Librii has two kinds of customers: primary and supporting. Like Google, we function in a two-sided market. On one hand, Google has customers who come to their site and enjoy their search service for free. On the other hand, advertisers pay money to Google to have their ads strategically placed. Librii functions in a similar way.
Our primary customers are youth in communities that lack wide access to high-quality Internet resources, specifically: 1) A powerful computer, 2) A high-speed Internet connection, 3) A suite of programs necessary for producing content. Within this group, we focus on youth who are in school, supporting their efforts to finish high school, and helping support a successful transition into higher education or the workforce. Additionally, we focus on serving OPPORTUNITY YOUTH - individuals 16-24 who are currently outside the school system and workforce. Like Google’s search users, all our primary customers use Librii’s services for free.
Our supporting customers are institutions who focus on community development. These groups break down broadly into government, foundations, and corporate social responsibility (CSR). These groups are looking at society more broadly and allocating resources to initiatives that offer significant impact. They speak a specialized language based on Inputs, Outcomes, and Impacts. Similar to Google’s advertisers, these customers engage Librii in a transactional relationship: dollars for impact.
3. What do our customers value?
Our primary customers want access. They want to explore the world through their personal interests. They want independence to control their own direction. They DON'T want to be dictated to (they get 8 hours of that at school already). They want to be part of a community that shares their values and offers support. They want emotional and physical security. They want a job and the confidence that tomorrow will be better than today.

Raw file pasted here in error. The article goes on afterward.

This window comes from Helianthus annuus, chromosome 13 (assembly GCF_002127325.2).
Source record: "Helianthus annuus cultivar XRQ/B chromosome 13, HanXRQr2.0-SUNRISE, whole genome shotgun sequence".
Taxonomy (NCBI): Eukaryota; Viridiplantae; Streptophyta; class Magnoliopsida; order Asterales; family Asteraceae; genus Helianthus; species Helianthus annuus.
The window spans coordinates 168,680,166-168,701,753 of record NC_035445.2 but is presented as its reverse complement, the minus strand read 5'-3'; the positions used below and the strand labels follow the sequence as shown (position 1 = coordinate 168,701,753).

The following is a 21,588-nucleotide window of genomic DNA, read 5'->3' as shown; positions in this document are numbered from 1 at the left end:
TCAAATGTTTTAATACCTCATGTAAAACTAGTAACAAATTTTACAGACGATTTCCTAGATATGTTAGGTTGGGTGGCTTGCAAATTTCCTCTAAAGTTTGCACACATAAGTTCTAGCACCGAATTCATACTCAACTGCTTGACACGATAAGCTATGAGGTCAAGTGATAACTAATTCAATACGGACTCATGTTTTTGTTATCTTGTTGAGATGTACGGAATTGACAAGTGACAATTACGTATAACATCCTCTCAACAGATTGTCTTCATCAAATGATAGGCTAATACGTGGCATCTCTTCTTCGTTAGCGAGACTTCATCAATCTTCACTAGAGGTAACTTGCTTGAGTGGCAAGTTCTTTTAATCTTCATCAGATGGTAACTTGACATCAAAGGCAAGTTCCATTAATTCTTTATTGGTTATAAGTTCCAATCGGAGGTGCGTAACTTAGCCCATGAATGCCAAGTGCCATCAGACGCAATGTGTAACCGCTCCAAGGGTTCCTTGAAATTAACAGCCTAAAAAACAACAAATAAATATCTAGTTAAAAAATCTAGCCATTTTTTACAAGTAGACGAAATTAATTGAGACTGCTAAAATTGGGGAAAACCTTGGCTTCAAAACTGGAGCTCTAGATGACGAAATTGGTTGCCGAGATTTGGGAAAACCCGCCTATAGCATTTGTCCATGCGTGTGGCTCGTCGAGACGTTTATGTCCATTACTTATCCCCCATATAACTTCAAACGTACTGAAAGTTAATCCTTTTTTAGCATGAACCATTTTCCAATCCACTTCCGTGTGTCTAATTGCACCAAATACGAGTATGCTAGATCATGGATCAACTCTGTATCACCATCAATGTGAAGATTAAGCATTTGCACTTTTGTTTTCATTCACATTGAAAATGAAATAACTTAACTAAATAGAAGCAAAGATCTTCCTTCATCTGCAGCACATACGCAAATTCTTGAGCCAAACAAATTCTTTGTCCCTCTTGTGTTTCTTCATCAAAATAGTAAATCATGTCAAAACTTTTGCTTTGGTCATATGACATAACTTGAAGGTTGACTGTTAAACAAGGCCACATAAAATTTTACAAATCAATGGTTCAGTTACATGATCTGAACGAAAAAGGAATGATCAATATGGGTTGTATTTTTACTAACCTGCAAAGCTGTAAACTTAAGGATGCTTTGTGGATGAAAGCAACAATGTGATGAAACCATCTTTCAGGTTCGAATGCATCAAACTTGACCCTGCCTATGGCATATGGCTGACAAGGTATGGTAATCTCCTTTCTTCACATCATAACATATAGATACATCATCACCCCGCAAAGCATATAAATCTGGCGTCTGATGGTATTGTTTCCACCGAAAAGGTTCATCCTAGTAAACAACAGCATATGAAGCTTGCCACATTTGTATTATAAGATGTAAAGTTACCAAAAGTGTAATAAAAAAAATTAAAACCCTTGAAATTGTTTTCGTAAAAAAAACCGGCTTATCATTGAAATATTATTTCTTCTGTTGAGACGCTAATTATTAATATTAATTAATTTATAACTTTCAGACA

Our supporting customers want impact. They allocate their resources to change the world for the better. They want people’s lives to improve. They want societies to become stronger, not just today, but over the long term. They want proof that the funds they entrust to Librii are being used to the greatest potential. To evaluate us, they look for specific metrics that compare Librii to other similar organizations.
4. What are our results?
Librii’s success hinges on a critical emerging dynamic: libraries are places of PRODUCTION. In the past, libraries where primarily places where you would go to absorb knowledge in a contemplative environment. In the age of the Internet, libraries are places where you go to make things. Librii’s results, therefore, must be viewed through the lens of user production.
Librii users produce content in a variety of media channels: literature, video, audio, and web. This is the atmosphere of information our primary customers are immersed in. Once users realize that they can make things, the goal is to support them in producing content of the highest possible quality.